Do or do not do.
While you are known for what you do, it is the things that you choose not do that define your life.
These were headscratching words directed at me a decade ago by brilliant business mentor Walt Winshall, who my partner and I referred to as Yoda.
I try to make note of opportunities I pass up, things I don't do or buy or people I don’t have enough time for. Turns out there are a million things you decide not to do, and weighing them in aggregate leads to some surprising places.
I have always struggled with this, and I don't think I'm alone.
I’ve been doing cheese retailer spot checks just for giggles and awareness for a while. What I’ve seen suggests that there are stores that haven't fully bought into this do/don't do concept. One large-ish local grocery chain nearby does a good business and stocks high quality product throughout the store. But in the cheese case, which is precut only, the selection can be described as blue and brie, little bit of chevre. If you were a consumer who only shopped there you might think those were the only categories of good cheese available beyond processed cheesefood. They do have good selections, within those categories, but why chose from only those categories, when there are so many?
I don't know anything about running this store but it seems that if the store buyer chose more broadly across the cheese spectrum there would be more room in the case for more new varieties, which would give exciting cheese options more visibility and thereby introduce the consumer to more interesting options...which in my admittedly singularly focused mind, would lead to more sales, more consumer interest, more value for the dairy case. But by making the choice to not have broader options available, shoppers can't choose different options. Therefore, the store has defined itself by lack of selection rather than by the choices that they did make. Are the seeds of destruction of this remarkable food revolution we're enjoying now found in ignoring the importance of what we are not choosing. Too heavy? Maybe.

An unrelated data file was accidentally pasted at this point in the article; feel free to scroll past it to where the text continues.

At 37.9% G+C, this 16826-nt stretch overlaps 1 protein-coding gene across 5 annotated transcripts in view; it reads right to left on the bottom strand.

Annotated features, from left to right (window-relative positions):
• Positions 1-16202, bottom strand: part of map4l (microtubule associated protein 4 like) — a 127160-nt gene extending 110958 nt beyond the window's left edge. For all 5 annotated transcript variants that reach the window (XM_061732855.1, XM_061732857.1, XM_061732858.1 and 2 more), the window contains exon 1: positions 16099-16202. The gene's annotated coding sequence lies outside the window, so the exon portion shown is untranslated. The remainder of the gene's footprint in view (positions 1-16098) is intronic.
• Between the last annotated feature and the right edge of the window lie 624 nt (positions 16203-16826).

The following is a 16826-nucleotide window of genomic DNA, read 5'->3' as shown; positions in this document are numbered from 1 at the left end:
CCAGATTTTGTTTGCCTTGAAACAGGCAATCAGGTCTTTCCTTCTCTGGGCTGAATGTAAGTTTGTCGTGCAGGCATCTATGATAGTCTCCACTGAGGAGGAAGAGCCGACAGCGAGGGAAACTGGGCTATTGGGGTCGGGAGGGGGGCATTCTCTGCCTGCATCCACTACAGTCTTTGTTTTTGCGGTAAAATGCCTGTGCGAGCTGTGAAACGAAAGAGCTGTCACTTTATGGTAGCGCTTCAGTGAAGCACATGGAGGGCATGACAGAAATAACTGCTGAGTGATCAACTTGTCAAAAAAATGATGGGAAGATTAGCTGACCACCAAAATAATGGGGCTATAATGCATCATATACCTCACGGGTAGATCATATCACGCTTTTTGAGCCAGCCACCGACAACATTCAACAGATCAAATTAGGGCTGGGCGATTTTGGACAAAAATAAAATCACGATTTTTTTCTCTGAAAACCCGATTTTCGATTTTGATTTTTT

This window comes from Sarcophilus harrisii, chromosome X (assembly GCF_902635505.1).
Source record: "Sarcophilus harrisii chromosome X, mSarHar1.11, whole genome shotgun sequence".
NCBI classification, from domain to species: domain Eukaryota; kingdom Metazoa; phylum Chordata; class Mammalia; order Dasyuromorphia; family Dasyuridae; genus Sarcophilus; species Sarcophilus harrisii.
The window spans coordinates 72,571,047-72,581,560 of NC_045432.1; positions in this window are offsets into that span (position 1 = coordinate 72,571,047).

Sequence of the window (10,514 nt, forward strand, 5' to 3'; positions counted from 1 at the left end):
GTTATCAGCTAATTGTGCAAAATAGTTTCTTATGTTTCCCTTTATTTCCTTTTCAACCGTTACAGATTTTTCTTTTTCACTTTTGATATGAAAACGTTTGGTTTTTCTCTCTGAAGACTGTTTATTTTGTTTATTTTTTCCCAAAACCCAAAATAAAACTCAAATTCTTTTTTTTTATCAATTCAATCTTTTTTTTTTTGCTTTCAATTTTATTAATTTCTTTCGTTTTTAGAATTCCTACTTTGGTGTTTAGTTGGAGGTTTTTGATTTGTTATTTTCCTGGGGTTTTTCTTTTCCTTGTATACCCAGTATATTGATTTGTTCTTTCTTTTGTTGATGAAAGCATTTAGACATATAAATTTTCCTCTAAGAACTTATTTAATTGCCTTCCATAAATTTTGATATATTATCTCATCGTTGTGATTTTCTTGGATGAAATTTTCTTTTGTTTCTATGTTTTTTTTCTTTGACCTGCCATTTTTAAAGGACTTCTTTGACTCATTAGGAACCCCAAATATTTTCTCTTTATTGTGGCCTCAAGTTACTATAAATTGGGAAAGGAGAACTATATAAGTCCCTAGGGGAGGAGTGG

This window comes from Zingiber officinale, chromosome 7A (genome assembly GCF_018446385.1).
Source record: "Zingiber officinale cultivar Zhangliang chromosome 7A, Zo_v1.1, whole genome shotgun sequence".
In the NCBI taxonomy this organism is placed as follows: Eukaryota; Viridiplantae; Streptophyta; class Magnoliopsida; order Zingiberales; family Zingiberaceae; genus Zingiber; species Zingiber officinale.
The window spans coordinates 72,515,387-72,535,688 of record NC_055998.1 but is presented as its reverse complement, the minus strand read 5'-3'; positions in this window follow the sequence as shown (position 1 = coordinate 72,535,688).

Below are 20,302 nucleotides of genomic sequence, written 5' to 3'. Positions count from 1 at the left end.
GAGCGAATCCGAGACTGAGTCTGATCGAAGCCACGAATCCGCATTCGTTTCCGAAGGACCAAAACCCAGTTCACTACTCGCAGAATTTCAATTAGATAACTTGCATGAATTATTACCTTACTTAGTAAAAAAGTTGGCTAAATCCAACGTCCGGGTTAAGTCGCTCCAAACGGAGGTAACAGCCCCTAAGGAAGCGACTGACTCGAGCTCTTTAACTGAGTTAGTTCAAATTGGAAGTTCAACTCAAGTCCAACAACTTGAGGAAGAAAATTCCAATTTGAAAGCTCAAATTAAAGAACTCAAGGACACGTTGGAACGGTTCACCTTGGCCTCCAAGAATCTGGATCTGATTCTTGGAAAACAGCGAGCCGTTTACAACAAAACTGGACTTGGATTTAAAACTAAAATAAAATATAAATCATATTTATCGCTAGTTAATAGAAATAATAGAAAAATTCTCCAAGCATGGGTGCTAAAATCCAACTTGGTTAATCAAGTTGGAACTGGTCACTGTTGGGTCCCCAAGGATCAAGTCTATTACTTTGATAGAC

Of course buyers have to stock what will sell, otherwise they won't get to buy cheese as a job anymore. But can it be true that these 3 types really represent 90% of cheese sales? That seems unlikely.
Channeling Walt for a moment (please now visualize an unruly mop of hair above a kind bespectacled face above slightly rumpled clothing and hear him carefully enunciating a complex question in soft tones);
Are buyers reflecting on the choices they are making as they fill their cases with a narrow sliver of cheese varieties available, while opting not to stock other fine options? What would happen if space was made for new choices to provide balance for items that are always there...the chosen ones? Would it change the balance of how that cheese counter, and the store, was defined? Thoughts?
Now I'm going to go do or not do. After all, there is no try.
ps Here's one other wonderful Waltism...I asked him why we always saw him with Dunkin Donuts coffee, no matter what time of day. He said, "They go through all that trouble to put up a sign that says 'Drive Thru'. It's the least I can do."